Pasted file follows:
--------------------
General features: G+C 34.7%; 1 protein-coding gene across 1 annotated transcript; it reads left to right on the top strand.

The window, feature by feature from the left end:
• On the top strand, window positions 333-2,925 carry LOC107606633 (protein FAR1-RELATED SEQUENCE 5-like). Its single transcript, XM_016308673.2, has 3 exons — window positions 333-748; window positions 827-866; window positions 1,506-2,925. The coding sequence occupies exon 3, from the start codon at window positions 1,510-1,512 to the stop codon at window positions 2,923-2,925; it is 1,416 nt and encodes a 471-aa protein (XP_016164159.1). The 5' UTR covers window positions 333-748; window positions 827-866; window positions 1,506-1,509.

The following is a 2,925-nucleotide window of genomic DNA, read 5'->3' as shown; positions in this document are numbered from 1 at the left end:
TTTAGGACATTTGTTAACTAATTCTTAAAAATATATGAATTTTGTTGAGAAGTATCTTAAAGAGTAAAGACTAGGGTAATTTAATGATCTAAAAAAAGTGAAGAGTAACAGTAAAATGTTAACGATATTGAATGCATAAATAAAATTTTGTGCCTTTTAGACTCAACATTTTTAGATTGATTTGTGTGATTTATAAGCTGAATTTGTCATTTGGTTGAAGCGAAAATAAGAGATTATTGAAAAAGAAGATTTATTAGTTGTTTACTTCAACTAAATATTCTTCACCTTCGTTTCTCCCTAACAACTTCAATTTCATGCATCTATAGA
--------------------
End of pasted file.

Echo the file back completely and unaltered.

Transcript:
General features: G+C 34.7%; 1 protein-coding gene across 1 annotated transcript; it reads left to right on the top strand.

The window, feature by feature from the left end:
• On the top strand, window positions 333-2,925 carry LOC107606633 (protein FAR1-RELATED SEQUENCE 5-like). Its single transcript, XM_016308673.2, has 3 exons — window positions 333-748; window positions 827-866; window positions 1,506-2,925. The coding sequence occupies exon 3, from the start codon at window positions 1,510-1,512 to the stop codon at window positions 2,923-2,925; it is 1,416 nt and encodes a 471-aa protein (XP_016164159.1). The 5' UTR covers window positions 333-748; window positions 827-866; window positions 1,506-1,509.

The following is a 2,925-nucleotide window of genomic DNA, read 5'->3' as shown; positions in this document are numbered from 1 at the left end:
TTTAGGACATTTGTTAACTAATTCTTAAAAATATATGAATTTTGTTGAGAAGTATCTTAAAGAGTAAAGACTAGGGTAATTTAATGATCTAAAAAAAGTGAAGAGTAACAGTAAAATGTTAACGATATTGAATGCATAAATAAAATTTTGTGCCTTTTAGACTCAACATTTTTAGATTGATTTGTGTGATTTATAAGCTGAATTTGTCATTTGGTTGAAGCGAAAATAAGAGATTATTGAAAAAGAAGATTTATTAGTTGTTTACTTCAACTAAATATTCTTCACCTTCGTTTCTCCCTAACAACTTCAATTTCATGCATCTATAGA